How I Learned to Learn

English: Method for learning and education.

A book, an open air market, and a serious discussion with my mother all held equally valid stances as “learning time” in my childhood. I remember hearing from very early on that I was “always learning,” and I believed it.

Nevertheless, after completing my undergrad degree, I felt that there was so much stuff I didn’t know, especially when it came to the practical side of life and pursuing my dreams.

When a friend told me that an author who I wildly respected was not just a stay-at-home mom who wrote a bestselling novel series, but an educated woman with her master’s degree, my throat tightened into ice.

Do I need more formal education to be successful? Am I trying to flail through life unprepared?

I was tossed by an inner storm. I have many friends who feel behind or inferior to than those in their field who formally studied their subject of choice. The truth is, formal study only gets you so far.

Passionate, self-directed study gets you a heck of a lot further.

I didn’t choose to attend grad school. Instead, I recognized that my education wasn’t complete, and then pursued mentors, resources, and people to admire. I approached the speakers at conferences who had particularly moved me, thanked them, started friendships via email, and read their books.

I’ve been adopted as an unofficial student by three writing masters because of this process. They love how carefully I listen and take notes. They tell me books to read and the exercises to try. I read the books and tell them what I think. They explain where I’m still naïve, and I blush and try again.

I’ll probably never view my education as complete. Life’s demands constantly call us to greater heights of experience and knowledge. But education via a sanctioned institution, while incredibly helpful and structured, isn’t our only option.

You can use this to get started:


  1. Decide one thing (and only one) that you want to excel at.
  2. Ask people you know for recommended resources (books, conferences, etc) on this subject.
  3. Read the books, attend the events, and meet others on your same path. Befriend some of them.
  4. Put into practice as much of your learning as you possibly can. Create a personal schedule for this.
  5. Find or create a community to share your results.

If you can manage anything close to this, you will find your mind and heart growing so quickly, you’ll never regret your past choices in education, because you’re making a brilliant foray into your future.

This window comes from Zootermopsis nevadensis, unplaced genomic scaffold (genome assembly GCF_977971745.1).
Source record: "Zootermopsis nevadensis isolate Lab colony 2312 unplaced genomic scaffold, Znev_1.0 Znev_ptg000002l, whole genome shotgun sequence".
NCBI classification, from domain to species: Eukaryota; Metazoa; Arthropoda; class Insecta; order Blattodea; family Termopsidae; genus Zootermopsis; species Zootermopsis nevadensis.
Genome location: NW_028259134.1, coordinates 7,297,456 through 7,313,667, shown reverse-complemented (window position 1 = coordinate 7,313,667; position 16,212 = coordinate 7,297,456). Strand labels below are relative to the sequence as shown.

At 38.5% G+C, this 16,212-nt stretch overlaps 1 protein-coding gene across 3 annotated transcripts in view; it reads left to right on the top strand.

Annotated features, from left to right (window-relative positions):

Have you created your own “grad school”? I want to hear your stories!

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This Post Has 8 Comments

  1. I love this, Elise!
    You have codified a process that I, too, deeply believe in: self-directed education, mentors, and I think your point about finding a community to practice in is incredibly helpful.
    Thanks for sharing!

    1. This resonates with you–good! I think it’s important that we all see how much control we can have over our own education, especially as adults figuring out the “what next” of our lives. It’s encouraging!

  2. Very well said, Niece! Yes, yes and yes to this. You will always have more to learn, but you don’t need a school to learn it. Good job.

    1. Thanks! I want to make sure we all know know that our education can continue for as long as we have passion to pursue greater knowledge.

  3. After nursing school, I never wanted to read a book again. Ever. I was so burnt out from school. It was when I started teaching my kids that my inquisitiveness returned; I have studied myself many different things since then. Not perhaps on a graduate level, but certainly I have been blessed to learn a lot about children, cooking, music, gardening, water coloring, and many homie types of things. Nor am I afraid to tackle study, as I return to nursing through a structured (though self paced and self policed) refresher course……

    1. I didn’t know you were doing a refresher course! That’s awesome! I also think it’s interesting that your curiosity returned when teaching your kids. It’s exciting to know it can resurface even when you think it’s gone forever.

  4. Thank you for this blueprint! It’s fun to see an outline of how you went about your own “grad program.” It definitely paid off! You have incredible discipline…like the ninja of writers. 🙂

    1. Aw, thank you. I like the idea of a disciplined ninja writer. It’s motivating. 😀

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